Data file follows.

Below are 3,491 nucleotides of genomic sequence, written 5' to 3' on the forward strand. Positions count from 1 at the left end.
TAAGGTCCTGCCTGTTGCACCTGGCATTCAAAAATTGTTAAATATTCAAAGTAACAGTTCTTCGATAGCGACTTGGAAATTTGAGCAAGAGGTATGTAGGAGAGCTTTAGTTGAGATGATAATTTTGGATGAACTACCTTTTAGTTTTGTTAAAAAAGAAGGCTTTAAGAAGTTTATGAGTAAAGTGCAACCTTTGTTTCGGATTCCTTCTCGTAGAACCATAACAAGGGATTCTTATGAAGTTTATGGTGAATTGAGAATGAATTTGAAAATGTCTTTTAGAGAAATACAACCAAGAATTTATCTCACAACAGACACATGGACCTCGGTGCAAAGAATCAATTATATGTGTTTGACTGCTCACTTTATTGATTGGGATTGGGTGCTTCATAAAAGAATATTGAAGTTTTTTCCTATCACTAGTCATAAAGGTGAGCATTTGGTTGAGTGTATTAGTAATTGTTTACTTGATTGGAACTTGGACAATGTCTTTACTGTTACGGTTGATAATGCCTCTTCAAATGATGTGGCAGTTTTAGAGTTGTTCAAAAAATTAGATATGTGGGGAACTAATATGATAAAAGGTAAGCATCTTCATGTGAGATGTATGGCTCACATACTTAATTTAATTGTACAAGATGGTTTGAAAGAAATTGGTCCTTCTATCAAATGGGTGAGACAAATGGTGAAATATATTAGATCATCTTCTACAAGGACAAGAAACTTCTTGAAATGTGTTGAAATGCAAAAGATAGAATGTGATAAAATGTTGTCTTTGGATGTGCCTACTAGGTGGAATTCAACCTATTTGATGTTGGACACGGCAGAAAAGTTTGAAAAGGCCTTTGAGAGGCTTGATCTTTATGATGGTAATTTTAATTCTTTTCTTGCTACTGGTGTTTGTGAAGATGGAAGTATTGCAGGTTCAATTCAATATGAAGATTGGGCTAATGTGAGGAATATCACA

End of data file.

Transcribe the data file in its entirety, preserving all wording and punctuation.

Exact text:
Below are 3,491 nucleotides of genomic sequence, written 5' to 3' on the forward strand. Positions count from 1 at the left end.
TAAGGTCCTGCCTGTTGCACCTGGCATTCAAAAATTGTTAAATATTCAAAGTAACAGTTCTTCGATAGCGACTTGGAAATTTGAGCAAGAGGTATGTAGGAGAGCTTTAGTTGAGATGATAATTTTGGATGAACTACCTTTTAGTTTTGTTAAAAAAGAAGGCTTTAAGAAGTTTATGAGTAAAGTGCAACCTTTGTTTCGGATTCCTTCTCGTAGAACCATAACAAGGGATTCTTATGAAGTTTATGGTGAATTGAGAATGAATTTGAAAATGTCTTTTAGAGAAATACAACCAAGAATTTATCTCACAACAGACACATGGACCTCGGTGCAAAGAATCAATTATATGTGTTTGACTGCTCACTTTATTGATTGGGATTGGGTGCTTCATAAAAGAATATTGAAGTTTTTTCCTATCACTAGTCATAAAGGTGAGCATTTGGTTGAGTGTATTAGTAATTGTTTACTTGATTGGAACTTGGACAATGTCTTTACTGTTACGGTTGATAATGCCTCTTCAAATGATGTGGCAGTTTTAGAGTTGTTCAAAAAATTAGATATGTGGGGAACTAATATGATAAAAGGTAAGCATCTTCATGTGAGATGTATGGCTCACATACTTAATTTAATTGTACAAGATGGTTTGAAAGAAATTGGTCCTTCTATCAAATGGGTGAGACAAATGGTGAAATATATTAGATCATCTTCTACAAGGACAAGAAACTTCTTGAAATGTGTTGAAATGCAAAAGATAGAATGTGATAAAATGTTGTCTTTGGATGTGCCTACTAGGTGGAATTCAACCTATTTGATGTTGGACACGGCAGAAAAGTTTGAAAAGGCCTTTGAGAGGCTTGATCTTTATGATGGTAATTTTAATTCTTTTCTTGCTACTGGTGTTTGTGAAGATGGAAGTATTGCAGGTTCAATTCAATATGAAGATTGGGCTAATGTGAGGAATATCACA